Personal info

  • Name: Angus Falconer DOUGLAS-HAMILTON
  • D.O.B: 20th Aug, 1863
  • D.O.A: 26th Sep, 1915
  • D.O.D: 26th Sep, 1915
  • Award: Victoria Cross
  • Occupation at time of action: Temporary Lieutenant Colonel, 6th Battalion Queen’s Own Cameron Highlanders, 45th Brigade, 15th Division
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Sources & Acknowledgements

Chalet Wood, Hill 70, near Loos, France 25-26 September 1915

25-26 September 1915

More details about:
The First World War 1915 

Following the initial successes on Hill 70 on the first day of the Battle of Loos (25 September 1915, see above), 15th Division’s reserve, including 6th Battalion Queen’s Own Cameron Highlanders, was moved up to support an attack on Cité St Auguste, a mining village to the east of Hill 70. The Cameron Highlanders under Temporary Lieutenant Colonel A F Douglas- Hamilton formed a defensive line from Chalk Pit Wood to Chalet Wood, on the northern slopes of Hill 70 east of the La Bassée-Lens road. On 26 September 1915, the second day of the Battle of Loos, another attempt was made to capture Hill 70. Three battalions were to attack the north, centre and south of the German redoubt on top of it. 13th Battalion The Royal Scots were assigned the northern flank. The assault began at 9am. However, after an hour and a half the Cameron Highlanders were driven out of Chalet Wood. All attempts to retake it failed. Douglas-Hamilton led four charges against the enemy but he and his surviving men were all killed in the last one. This increased German fire against the 13th Royal Scots. Attempts to recapture the Cameron Highlanders’ position were unsuccessful. Private R A Dunsire distinguished himself by two gallant rescues of wounded men from no man’s land shortly before a German attack.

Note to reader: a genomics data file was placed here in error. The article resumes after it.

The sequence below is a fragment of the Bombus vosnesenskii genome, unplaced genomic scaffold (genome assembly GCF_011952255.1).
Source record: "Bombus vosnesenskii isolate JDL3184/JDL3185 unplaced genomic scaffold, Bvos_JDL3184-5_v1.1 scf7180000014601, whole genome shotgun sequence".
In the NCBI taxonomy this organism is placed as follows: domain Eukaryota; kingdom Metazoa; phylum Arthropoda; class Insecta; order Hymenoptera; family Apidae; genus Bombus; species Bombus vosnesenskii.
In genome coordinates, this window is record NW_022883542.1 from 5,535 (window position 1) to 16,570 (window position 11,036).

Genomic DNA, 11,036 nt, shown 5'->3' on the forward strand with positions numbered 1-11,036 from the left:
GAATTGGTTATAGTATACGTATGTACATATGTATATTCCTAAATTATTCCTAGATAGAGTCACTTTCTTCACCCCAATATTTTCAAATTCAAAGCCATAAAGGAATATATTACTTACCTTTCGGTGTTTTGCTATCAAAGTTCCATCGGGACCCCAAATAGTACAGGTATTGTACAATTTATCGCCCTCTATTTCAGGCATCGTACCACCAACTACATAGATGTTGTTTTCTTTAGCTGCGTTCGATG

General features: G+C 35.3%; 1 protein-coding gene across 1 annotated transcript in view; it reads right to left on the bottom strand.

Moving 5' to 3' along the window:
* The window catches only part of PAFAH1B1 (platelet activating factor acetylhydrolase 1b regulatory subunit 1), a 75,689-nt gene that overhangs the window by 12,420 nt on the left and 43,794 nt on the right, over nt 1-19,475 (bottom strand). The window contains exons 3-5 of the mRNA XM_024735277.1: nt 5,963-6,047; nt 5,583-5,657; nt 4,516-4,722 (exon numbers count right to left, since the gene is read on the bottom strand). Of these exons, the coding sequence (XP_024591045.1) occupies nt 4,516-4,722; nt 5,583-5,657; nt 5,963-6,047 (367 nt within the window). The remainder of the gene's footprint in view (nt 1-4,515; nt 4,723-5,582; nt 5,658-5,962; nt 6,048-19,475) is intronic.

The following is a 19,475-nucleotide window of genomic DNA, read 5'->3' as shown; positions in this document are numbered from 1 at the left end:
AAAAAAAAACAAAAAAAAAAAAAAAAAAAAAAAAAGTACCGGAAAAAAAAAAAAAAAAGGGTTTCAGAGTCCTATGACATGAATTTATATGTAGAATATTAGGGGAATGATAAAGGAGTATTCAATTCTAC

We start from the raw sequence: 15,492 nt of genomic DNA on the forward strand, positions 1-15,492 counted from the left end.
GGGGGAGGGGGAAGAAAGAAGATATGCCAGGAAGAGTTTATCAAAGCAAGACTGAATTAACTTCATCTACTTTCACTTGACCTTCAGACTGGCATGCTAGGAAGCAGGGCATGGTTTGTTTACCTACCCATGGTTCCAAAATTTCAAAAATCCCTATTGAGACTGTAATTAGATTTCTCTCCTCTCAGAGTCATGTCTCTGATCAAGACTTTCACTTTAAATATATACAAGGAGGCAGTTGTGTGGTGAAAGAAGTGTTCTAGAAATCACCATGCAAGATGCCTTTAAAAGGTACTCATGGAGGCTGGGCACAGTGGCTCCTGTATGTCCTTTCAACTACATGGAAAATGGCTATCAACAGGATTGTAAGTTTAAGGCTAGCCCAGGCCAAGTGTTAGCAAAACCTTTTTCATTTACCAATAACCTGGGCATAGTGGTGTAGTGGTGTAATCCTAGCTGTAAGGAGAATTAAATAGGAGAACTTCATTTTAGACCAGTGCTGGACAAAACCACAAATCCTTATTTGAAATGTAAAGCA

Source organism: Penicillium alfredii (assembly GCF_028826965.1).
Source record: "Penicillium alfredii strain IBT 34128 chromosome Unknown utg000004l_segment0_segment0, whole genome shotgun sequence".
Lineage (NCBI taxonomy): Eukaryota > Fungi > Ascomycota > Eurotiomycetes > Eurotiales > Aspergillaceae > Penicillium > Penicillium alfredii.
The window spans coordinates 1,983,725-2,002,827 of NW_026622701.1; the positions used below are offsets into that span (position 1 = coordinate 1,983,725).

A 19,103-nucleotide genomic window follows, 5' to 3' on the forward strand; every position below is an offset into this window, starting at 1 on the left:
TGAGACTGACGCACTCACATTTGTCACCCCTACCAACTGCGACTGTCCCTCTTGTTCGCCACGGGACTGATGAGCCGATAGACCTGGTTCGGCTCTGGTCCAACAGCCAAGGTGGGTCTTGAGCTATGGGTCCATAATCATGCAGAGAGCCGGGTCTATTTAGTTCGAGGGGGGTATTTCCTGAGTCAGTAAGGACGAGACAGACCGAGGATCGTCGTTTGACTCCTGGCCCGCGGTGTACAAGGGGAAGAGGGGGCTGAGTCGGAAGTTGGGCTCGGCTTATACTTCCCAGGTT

For most conspicuous bravery and devotion to duty when commanding his battalion during operations on 25th and 26th September, 1915, on Hill 70. On the 26th, when the battalions on his right and left had retired, he rallied his own battalion again and again, and led his men forward four times. The last time he led all that remained, consisting of about fifty men, in a most gallant manner and was killed at their head. It was mainly due to his bravery, untiring energy and splendid leadership that the line at this point was enabled to check the enemy’s advance. 

Third Supplement to The London Gazette of 16 November 1915. 18 November 1915, Numb. 29371, p. 11447

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